Advancing Targeted Genome Editing with Base and Prime Editing Technologies

Precision medicine has entered a new age marked by advancements in genome editing, with base editing technology and prime editing technology leading the charge as promising alternatives to the standard CRISPR-Cas9. These innovative approaches are reshaping gene therapy innovations, offering unparalleled accuracy in targeted genetic modifications to combat various diseases.

​​​​​​Image Credit: Natali _ Mis/​​​​​​Image Credit: Natali _ Mis/


Genome editing has been a transformative force in genetic research and therapy, with the development of CRISPR-Cas9 revolutionizing the ability to make precise changes to DNA.1 However, the field continues to evolve, with base editing (BE) and prime editing (PE) emerging as advanced forms of genome editing that offer even greater precision.1

BE and PE technologies were developed by David R. Liu´s group at the Broad Institute of Harvard and MIT1-2; today, Liu is the founder of Beam Therapeutics3 and Prime Medicine4. The first technique developed was BE, which is a form of genome editing that allows for the direct, irreversible conversion of one DNA base into another without the need for double-strand breaks or donor DNA templates.1

This technology can efficiently target and correct point mutations, which are estimated to account for approximately 30% of known disease-causing mutations.1 Base editors are engineered to be highly precise, minimizing the likelihood of off-target effects and undesired indels (insertions or deletions) at the target site.1

On the other hand, Prime editing represents a significant leap forward since it allows for the introduction of virtually any small-scale genetic change, including all possible base-to-base conversions, small insertions, and deletions.1

The standard CRISPR-Cas9 system relies on double-strand breaks and error-prone DNA repair machinery. PE uses a reverse transcriptase fused to a nickase version of Cas9 and a prime editing guide RNA to direct precise edits. These methods have the potential to correct over 90% of known disease-causing mutations.

For More on Genome Editing

Foundations of Base and Prime Editing

BE and PE are refined versions of CRISPR-Cas9 systems.1 BE allows for the direct conversion of one DNA base pair into another, effectively changing the genetic code without introducing double-stranded breaks.1

The key components of base editing include a guide RNA that directs the Cas protein to the target site and a base deaminase enzyme that chemically alters the target base, resulting in a base pair conversion.1

This method has shown higher editing efficiency and fewer unwanted byproducts, such as insertions or deletions (indels), compared to some other editing methods.1

Meanwhile, PE expands these capabilities by enabling the insertion or deletion of longer DNA sequences and the repair of harmful mutations without the need for DSBs or donor DNA templates.1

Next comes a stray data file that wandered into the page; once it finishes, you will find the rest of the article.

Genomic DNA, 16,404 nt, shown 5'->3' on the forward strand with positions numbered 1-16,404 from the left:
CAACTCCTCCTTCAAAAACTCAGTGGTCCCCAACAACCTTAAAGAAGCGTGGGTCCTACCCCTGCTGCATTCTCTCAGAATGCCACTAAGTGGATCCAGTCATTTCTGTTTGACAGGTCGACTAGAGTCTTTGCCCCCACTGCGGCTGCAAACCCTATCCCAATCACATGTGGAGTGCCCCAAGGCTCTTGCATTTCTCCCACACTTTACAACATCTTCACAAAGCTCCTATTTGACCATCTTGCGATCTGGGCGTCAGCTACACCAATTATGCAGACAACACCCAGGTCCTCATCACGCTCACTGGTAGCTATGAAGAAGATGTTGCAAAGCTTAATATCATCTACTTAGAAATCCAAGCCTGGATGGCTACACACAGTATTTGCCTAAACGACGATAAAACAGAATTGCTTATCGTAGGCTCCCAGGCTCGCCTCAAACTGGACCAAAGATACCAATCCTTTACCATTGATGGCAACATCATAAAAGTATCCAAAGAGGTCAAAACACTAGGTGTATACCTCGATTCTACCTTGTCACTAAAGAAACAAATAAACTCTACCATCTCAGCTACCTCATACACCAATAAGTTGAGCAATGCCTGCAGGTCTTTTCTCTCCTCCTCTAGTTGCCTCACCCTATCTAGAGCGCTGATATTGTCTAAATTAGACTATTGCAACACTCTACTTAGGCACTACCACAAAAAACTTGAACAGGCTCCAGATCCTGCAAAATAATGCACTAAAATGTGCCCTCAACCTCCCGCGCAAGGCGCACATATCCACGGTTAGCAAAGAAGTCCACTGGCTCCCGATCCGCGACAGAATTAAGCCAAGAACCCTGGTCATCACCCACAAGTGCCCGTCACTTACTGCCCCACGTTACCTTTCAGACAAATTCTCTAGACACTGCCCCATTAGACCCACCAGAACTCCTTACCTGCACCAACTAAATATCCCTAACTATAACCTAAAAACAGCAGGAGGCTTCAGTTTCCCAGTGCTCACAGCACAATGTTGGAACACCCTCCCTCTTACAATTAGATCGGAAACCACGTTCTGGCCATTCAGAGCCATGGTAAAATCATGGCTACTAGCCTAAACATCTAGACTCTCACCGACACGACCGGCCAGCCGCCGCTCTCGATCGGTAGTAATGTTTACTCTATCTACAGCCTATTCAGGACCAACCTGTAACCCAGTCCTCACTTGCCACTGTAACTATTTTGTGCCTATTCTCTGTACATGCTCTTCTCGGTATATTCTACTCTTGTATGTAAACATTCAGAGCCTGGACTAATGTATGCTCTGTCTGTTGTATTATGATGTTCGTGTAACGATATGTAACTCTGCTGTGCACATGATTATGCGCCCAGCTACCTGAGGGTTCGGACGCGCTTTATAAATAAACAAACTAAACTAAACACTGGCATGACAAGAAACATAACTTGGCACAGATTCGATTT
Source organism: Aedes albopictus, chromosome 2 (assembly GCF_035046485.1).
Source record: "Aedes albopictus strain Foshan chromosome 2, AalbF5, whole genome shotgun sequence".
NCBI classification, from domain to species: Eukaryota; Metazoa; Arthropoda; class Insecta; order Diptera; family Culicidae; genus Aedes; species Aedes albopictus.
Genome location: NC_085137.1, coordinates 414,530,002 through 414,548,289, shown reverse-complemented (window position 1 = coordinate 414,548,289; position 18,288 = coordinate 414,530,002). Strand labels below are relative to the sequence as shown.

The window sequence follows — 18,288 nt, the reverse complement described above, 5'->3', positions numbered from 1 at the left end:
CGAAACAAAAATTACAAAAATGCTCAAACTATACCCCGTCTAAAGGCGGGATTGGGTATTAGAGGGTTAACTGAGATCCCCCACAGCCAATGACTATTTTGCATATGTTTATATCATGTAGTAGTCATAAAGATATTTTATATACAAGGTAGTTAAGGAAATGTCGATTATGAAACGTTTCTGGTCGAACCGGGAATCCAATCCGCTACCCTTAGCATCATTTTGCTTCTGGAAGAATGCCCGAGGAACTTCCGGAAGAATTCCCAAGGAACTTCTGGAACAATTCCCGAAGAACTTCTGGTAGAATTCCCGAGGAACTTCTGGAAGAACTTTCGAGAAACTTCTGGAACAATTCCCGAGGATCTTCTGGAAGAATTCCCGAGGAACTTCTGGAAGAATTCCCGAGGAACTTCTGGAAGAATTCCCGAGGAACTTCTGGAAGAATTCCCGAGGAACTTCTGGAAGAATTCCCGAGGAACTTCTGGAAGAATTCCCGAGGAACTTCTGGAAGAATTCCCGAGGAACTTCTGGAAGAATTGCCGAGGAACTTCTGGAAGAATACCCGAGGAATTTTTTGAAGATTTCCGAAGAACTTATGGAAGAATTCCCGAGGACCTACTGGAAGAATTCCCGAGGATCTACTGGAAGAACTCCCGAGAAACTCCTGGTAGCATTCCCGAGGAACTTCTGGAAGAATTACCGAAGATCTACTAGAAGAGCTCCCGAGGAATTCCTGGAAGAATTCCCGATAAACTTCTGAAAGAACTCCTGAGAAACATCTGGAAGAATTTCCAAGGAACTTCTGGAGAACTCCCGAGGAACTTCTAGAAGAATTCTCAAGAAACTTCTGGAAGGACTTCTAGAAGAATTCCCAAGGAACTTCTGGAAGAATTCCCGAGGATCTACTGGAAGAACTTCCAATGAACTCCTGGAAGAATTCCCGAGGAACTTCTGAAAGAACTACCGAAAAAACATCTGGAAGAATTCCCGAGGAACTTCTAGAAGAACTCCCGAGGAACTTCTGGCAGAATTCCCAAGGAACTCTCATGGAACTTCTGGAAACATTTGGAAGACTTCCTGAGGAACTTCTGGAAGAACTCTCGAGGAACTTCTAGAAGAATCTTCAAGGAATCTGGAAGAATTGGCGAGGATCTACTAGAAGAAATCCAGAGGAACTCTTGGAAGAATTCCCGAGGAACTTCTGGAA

PE involves a prime editing guide RNA (pegRNA) that guides the Cas protein to the right place in the genome and provides the template for new DNA synthesis.1 The Cas protein in prime editing is fused to a reverse transcriptase enzyme, which uses the pegRNA template to write the desired edits directly into the target DNA strand.1

Technological Advancements in Genome Editing

Recent years have seen several breakthroughs in gene editing technologies. One notable advancement is the discovery of the IS200/605 transposon family encoded RNA-guided nucleases.5 These proteins introduce a novel mechanism for genome editing, expanding the toolkit beyond traditional Cas9 and Cas12 systems.5

Additionally, developments in Cas protein engineering for Protospacer Adjacent Motif (PAM) recognition have broadened CRISPR applications.5 Researchers can target a wider range of genomic sequences by modifying Cas proteins to recognize different PAM sequences.5

Another significant advancement has addressed the limitations of editing multiple genes simultaneously.6 Traditional BE and PE technologies struggled with efficiently editing multiple genomic loci at once. The DAP CRISPR array architecture overcomes this by enabling multiplex base-editing (MBE) and multiplex prime-editing (MPE) in human cells.6

This is crucial because many polygenic diseases require simultaneous editing at various genomic sites.6 The DAP CRISPR arrays use tRNA as an RNA polymerase III promoter to drive the expression of tandemly assembled tRNA-guide RNA (gRNA) arrays. Then, the gRNAs are released by the endogenous cellular tRNA processing machinery.6

This innovative approach has demonstrated the ability to achieve up to 31-loci MBE and up to 3-loci MPE, showcasing the potential of the DAP array in complex genomic applications.6